A panel of judges awaits the finished products. And the judges and chefs are encircled by an enthusiastic group of observers, clutching drinks and shouting encouragement
BY MEGAN KAMERICK
Even for a chef, it’s an unusual combination of ingredients: Pork loin. (Sounds good.) Duck eggs. (Hmm, I’m intrigued.) And … corn smut. (Say what now?!)
It’s a Thursday night in Albuquerque, New Mexico. At the Standard Diner, chefs Raul Maestas and Dale Kester face the challenge of incorporating all three ingredients in two competing dishes each. They’ve got 60 minutes and access to the Standard Diner’s cavernous kitchen and whatever they need from the well-stocked walk-in refrigerator and prep station.
A panel of judges awaits the finished products. And the judges and chefs are encircled by an enthusiastic group of observers, clutching drinks and shouting encouragement. Welcome to the 505 Food Fight.
This round was the second in a bracket that continues every three weeks throughout the fall. It’s the brainchild of David Ruiz, the owner of Downtown restaurant Soul and Vine, and Mike Perseo, the executive corporate chef at Standard Diner, the Range Cafés and a concept destination coming soon to Bernalillo called the Freight House.
Ruiz and Perseo became fans of a similar idea showcased on the Esquire channel’s “Knife Fight” and pondered doing something similar here for a couple years. Perseo says the goals of 505 Food Fight are to inspire and spark creativity in talented Albuquerque chefs, enhancing the city’s culinary scene in the process. “I think it’s on the cusp of that,” he says. A native of Albuquerque, Perseo has also worked in Hawaii, Colorado and Arizona at various Hyatt Hotels Corp. resorts.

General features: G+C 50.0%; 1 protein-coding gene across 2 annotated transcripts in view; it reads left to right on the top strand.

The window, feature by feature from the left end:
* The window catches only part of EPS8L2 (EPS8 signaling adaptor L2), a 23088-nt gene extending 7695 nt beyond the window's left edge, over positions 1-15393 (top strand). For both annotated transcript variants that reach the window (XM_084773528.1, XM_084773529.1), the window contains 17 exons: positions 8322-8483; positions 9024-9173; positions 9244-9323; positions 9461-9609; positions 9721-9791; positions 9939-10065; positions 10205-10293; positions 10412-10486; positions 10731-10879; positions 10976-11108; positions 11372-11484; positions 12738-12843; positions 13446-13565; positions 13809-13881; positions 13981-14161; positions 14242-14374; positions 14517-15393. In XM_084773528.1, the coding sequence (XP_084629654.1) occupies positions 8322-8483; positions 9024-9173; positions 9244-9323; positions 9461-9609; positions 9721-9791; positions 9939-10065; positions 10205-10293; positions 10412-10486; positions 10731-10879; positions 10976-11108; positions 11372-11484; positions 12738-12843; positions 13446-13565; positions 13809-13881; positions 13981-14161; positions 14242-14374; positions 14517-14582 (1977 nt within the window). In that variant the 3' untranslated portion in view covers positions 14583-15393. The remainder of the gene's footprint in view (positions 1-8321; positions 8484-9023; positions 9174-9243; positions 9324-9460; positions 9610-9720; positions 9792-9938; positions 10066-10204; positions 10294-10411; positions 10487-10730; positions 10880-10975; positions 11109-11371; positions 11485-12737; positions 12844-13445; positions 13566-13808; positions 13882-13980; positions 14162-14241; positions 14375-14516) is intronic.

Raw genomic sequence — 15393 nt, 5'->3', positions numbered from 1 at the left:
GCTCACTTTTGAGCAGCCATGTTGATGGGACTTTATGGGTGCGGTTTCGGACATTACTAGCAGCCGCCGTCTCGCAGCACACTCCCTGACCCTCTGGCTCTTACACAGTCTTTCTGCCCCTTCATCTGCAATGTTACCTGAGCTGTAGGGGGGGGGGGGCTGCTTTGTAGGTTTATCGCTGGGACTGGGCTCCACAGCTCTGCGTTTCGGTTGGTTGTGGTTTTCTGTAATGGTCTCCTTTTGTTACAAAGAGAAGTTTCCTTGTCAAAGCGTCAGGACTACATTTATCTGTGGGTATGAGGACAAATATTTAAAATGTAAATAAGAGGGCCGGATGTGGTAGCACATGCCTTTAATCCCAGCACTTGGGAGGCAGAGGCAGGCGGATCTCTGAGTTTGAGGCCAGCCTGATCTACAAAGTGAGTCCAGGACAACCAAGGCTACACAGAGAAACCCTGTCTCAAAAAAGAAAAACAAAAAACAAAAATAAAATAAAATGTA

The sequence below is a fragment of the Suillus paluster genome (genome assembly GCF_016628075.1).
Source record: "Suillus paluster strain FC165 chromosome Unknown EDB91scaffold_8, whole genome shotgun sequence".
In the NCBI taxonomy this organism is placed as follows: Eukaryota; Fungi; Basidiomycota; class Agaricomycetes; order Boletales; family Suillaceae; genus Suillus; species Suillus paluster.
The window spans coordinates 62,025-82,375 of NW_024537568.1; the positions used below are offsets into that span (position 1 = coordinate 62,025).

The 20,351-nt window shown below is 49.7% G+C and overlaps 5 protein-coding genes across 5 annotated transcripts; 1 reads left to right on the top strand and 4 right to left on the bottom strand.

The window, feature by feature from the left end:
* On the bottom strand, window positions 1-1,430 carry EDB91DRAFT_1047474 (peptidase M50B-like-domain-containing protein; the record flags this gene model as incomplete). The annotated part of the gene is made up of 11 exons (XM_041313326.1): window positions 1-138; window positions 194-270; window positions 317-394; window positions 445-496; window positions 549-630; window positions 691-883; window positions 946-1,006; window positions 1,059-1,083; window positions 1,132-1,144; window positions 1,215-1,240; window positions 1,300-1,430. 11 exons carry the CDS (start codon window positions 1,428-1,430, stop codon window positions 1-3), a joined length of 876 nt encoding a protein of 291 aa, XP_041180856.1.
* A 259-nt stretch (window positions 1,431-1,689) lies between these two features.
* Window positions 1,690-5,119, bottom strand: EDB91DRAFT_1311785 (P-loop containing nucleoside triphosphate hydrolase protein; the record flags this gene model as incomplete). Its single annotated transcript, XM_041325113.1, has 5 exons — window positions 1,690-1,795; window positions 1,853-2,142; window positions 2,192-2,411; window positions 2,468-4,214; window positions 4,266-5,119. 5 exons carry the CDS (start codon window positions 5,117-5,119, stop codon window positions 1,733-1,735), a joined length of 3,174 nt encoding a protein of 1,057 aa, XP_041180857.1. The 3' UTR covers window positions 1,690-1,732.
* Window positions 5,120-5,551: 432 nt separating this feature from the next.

Ruiz hails from San Francisco and describes the Californian chef community as tight-knit. He says Albuquerque’s foodie scene seems much more compartmentalized. “It’s like there [are] cliques in the restaurant crowd,” Ruiz says. “So the goal is to create an event where chefs can come hang out together and rally around a cause.”
The revenue from the $10 ticket sales, plus the money raised by auctioning off several dishes, benefits a given charity at each event. At this Food Fight, the beneficiary was the Indian Pueblo Cultural Center.
In a nod to the Wild West, chefs bring only their knives. Stacy Wilson of Just The Best Produce comes up with the mystery ingredients and donates them. Each chef must use all three ingredients in the creation of their two dishes. They’re judged on presentation, taste and creative use of ingredients.
It’s on. Raul Maestas slices pork loin and adds a bag of green chile to a pan. He has three saucepans going on the massive stove. When the poached eggs emerge, he excises the orange yolks with a cookie cutter. Maestas owns and operates a food truck called Streetfoodblvd, but he cut his culinary teeth at Hyatt Tamaya, a French restaurant and a sushi joint. For him, the challenge to come up with a new special in one hour is a real buzz.
“I like that rush, that battle, that quick mind,” Maestas says in a later interview.